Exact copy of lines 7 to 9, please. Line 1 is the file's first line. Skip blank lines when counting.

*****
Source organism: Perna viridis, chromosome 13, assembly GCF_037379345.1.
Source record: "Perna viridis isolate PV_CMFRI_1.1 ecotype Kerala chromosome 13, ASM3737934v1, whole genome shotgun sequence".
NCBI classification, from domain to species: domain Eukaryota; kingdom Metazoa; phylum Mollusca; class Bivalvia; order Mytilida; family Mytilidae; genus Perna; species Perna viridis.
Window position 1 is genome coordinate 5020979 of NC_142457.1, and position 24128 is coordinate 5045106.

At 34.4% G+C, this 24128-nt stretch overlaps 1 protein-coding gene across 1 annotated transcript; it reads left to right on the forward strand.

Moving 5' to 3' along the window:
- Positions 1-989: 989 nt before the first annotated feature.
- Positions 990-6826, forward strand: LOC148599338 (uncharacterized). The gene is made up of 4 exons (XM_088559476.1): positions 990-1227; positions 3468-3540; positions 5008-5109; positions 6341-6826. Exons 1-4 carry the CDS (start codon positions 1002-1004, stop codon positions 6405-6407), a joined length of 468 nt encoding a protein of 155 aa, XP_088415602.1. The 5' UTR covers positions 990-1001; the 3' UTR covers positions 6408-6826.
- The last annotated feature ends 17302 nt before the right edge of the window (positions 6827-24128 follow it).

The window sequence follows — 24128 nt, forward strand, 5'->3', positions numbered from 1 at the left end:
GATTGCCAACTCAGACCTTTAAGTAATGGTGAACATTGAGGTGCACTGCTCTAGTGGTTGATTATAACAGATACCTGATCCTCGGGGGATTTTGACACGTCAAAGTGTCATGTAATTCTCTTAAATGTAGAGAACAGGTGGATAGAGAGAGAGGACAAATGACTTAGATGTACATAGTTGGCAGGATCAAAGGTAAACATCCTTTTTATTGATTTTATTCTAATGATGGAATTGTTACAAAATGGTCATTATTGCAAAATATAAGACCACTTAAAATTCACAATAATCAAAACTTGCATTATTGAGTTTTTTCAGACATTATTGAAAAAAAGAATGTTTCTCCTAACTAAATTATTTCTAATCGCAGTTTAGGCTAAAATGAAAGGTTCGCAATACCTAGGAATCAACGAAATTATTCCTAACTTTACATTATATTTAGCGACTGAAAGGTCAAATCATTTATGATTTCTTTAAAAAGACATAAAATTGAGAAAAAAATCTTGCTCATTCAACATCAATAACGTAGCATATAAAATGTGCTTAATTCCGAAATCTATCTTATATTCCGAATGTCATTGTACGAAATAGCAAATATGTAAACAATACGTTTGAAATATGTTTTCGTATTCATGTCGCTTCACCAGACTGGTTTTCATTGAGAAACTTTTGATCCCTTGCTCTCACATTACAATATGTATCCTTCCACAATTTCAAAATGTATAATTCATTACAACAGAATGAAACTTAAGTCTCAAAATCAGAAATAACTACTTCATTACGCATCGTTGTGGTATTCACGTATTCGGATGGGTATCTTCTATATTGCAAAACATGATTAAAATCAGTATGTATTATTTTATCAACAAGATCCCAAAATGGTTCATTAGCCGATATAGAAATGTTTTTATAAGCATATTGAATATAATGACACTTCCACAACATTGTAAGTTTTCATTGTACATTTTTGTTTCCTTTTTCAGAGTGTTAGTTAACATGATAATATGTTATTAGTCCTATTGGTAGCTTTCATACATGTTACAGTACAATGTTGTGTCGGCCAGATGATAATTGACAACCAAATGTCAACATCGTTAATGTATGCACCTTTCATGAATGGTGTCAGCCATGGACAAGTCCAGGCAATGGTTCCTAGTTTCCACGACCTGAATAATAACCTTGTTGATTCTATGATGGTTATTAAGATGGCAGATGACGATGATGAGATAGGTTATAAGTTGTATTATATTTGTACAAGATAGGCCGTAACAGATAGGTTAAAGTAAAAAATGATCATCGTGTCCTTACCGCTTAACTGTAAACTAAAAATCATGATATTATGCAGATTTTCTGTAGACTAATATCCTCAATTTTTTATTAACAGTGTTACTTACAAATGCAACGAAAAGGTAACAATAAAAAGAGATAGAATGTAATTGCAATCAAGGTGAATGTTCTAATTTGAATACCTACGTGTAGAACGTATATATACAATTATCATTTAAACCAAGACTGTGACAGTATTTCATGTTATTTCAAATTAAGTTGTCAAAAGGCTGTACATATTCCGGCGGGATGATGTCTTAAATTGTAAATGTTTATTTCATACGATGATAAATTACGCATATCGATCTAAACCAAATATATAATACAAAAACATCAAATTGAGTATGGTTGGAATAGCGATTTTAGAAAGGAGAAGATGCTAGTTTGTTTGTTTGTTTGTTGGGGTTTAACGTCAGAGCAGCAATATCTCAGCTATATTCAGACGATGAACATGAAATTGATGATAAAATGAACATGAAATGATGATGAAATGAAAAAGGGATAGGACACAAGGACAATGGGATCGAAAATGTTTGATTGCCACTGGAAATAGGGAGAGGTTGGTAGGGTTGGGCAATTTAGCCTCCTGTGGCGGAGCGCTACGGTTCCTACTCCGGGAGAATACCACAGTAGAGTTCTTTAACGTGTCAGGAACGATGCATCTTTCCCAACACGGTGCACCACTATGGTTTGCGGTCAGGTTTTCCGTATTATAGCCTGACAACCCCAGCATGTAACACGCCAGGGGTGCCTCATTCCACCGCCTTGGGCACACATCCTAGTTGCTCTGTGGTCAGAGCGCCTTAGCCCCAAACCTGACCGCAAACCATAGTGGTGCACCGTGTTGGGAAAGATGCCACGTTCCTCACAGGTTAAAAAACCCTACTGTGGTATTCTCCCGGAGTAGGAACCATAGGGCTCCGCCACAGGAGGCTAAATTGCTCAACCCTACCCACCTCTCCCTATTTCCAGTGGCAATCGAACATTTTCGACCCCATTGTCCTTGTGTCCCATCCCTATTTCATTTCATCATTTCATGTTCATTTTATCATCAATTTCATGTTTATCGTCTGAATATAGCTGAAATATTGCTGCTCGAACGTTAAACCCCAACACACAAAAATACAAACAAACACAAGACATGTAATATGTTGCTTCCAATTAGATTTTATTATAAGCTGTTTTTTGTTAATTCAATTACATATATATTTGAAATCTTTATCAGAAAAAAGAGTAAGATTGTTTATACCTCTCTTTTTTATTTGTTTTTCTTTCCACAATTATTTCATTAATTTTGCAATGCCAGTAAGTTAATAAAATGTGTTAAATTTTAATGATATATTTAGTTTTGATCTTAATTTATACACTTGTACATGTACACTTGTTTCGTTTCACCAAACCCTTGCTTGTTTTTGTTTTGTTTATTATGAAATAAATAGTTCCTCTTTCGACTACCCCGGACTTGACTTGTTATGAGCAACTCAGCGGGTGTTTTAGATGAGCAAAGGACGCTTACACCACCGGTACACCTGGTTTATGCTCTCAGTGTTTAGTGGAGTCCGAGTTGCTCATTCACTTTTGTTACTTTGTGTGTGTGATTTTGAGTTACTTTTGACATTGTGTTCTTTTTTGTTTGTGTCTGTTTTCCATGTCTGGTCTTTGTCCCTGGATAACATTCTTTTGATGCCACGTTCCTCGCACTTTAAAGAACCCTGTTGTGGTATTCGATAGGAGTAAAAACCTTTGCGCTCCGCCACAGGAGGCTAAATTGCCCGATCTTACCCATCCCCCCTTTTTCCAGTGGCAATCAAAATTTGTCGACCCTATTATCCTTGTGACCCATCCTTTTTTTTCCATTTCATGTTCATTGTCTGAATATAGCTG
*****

- Positions 1-989: 989 nt before the first annotated feature.
- Positions 990-6826, forward strand: LOC148599338 (uncharacterized). The gene is made up of 4 exons (XM_088559476.1): positions 990-1227; positions 3468-3540; positions 5008-5109; positions 6341-6826. Exons 1-4 carry the CDS (start codon positions 1002-1004, stop codon positions 6405-6407), a joined length of 468 nt encoding a protein of 155 aa, XP_088415602.1. The 5' UTR covers positions 990-1001; the 3' UTR covers positions 6408-6826.
- The last annotated feature ends 17302 nt before the right edge of the window (positions 6827-24128 follow it).